Hand injuries at work — what do the statistics say?
Workers in any industry or workplace can experience injuries to the hand, wrist, fingers and thumb — ranging from sprains and strains, to fractures, cuts, open wounds and amputations.
According to the Safe Work Australia ‘Work-related hand and wrist injuries in Australia’ report, two of the main industries in which hand and wrist injuries appear to be a problem are the manufacturing industry and the construction industry. The report stated that using a sharp-edged tool, particularly a knife, is the single task resulting in the highest number of work-related hand and wrist injuries.1
Other common causes of injury to the hand include:
- Hands caught, crushed, jammed or pinched between objects
- Contact with powered hand tools and machinery
- A foreign body or object entering through the skin
- Contact with woodworking and forming machinery
- Struck by thrown, projected or falling object
- Contact with non-powered hand tool
- Contact with metalworking machinery
- Hands caught, crushed or jammed in doors
- Contact with powered lawnmower
Workplace hand injuries are among the most common in NSW. From the period 1 January 2019 to 29 July 2019, icare received 13,317 claims relating to arm, shoulder and hand injuries.2
Similarly, during 2018/19, there were 4786 hand injury claims lodged in the WA workers compensation scheme, which accounted for 18% of all claims lodged.3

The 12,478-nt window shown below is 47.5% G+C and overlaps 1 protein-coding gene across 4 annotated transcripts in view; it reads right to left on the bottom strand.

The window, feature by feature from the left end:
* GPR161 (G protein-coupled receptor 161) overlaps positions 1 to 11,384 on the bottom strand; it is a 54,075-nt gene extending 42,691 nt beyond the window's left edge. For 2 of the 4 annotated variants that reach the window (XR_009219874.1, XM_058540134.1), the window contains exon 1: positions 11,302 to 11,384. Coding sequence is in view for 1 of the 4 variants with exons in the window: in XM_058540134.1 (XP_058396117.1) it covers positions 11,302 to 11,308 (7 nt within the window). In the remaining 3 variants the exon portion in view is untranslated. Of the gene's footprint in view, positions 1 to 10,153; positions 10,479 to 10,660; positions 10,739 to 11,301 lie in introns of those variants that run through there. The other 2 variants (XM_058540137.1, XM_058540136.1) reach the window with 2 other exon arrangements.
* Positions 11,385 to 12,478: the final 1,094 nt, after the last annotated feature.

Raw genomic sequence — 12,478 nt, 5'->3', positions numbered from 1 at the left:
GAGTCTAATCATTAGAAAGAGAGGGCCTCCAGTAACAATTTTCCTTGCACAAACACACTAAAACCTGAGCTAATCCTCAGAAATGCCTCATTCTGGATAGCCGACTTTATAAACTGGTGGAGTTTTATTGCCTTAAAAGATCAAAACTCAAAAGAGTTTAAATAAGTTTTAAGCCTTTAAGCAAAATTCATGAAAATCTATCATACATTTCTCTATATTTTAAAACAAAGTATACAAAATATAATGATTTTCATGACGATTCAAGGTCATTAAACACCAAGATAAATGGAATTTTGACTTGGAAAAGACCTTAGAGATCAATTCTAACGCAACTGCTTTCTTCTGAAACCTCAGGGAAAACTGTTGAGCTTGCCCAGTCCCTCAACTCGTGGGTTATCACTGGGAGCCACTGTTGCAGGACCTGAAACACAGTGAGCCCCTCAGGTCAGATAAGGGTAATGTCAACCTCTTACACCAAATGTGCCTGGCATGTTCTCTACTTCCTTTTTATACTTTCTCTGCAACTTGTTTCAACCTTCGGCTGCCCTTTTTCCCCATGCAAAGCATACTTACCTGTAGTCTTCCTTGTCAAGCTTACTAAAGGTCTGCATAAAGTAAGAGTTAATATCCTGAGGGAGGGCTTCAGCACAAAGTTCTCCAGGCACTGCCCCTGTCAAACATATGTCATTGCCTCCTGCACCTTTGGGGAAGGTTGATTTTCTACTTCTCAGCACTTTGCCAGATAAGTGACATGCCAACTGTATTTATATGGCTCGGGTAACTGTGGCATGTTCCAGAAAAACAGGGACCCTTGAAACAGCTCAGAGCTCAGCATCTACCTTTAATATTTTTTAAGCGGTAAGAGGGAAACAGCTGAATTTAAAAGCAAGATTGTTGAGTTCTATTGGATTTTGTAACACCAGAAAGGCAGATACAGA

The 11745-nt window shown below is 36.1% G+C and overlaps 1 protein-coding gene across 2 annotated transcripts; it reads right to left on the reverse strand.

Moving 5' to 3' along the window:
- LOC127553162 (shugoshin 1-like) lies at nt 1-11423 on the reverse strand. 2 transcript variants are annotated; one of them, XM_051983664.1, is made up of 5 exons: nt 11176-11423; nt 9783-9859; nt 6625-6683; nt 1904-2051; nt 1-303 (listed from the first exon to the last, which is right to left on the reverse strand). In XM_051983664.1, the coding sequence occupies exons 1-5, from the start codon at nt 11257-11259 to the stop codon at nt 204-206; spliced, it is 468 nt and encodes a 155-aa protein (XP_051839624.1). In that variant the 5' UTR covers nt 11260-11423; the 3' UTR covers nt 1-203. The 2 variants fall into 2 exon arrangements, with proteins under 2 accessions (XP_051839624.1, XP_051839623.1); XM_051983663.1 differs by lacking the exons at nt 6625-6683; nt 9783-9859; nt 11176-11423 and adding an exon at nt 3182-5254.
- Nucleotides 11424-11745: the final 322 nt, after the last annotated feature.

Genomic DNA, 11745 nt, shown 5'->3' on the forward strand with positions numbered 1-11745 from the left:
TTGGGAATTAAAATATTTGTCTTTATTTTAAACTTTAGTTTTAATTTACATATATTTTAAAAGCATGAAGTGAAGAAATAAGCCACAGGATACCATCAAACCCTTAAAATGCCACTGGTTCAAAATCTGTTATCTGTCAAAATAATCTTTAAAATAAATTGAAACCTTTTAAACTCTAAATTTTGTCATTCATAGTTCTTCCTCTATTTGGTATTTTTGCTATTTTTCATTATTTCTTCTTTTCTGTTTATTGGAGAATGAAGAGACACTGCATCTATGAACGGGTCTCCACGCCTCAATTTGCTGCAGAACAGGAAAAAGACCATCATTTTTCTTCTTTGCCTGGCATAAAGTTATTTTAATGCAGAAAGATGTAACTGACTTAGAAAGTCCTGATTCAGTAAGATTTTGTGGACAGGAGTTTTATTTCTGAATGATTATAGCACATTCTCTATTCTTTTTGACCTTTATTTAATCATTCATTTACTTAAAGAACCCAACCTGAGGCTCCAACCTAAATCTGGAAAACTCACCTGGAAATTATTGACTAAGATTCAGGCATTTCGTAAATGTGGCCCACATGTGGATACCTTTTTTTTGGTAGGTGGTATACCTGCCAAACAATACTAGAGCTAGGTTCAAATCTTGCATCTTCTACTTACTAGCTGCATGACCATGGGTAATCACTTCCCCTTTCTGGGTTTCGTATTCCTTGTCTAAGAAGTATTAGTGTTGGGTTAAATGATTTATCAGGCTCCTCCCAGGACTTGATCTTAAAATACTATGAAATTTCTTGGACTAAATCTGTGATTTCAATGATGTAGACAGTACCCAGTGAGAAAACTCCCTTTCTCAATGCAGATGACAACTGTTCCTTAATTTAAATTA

In 2022, WorkSafe Victoria accepted 137 claims for workplace amputation injuries, with more than 150 body parts amputated, including at least 127 fingers or thumbs. Digits caught or crushed in machinery or severed while using a saw accounted for about one-third of all amputation claims.
WorkSafe Executive Director of Health and Safety Narelle Beer said employers needed to do more to ensure workers were kept safe from the risk of traumatic injuries due to unsafe work practices.
“The staggering number of workers who have lost limbs and digits from preventable incidents is simply unacceptable,” she said.
“No one should suffer such horrific, life-changing injuries at work.”
Breathing below ground: respirable crystalline silica risk
Many workers are still experiencing high levels of exposure to silica dust. So what level, if...
Selecting the best respirator for the task at hand
It can be challenging for workers to wear negative pressure respirators during the entire...
4 steps to building a smarter and safer construction site
Construction sites often face a range of potential risks — some of which are obvious, while...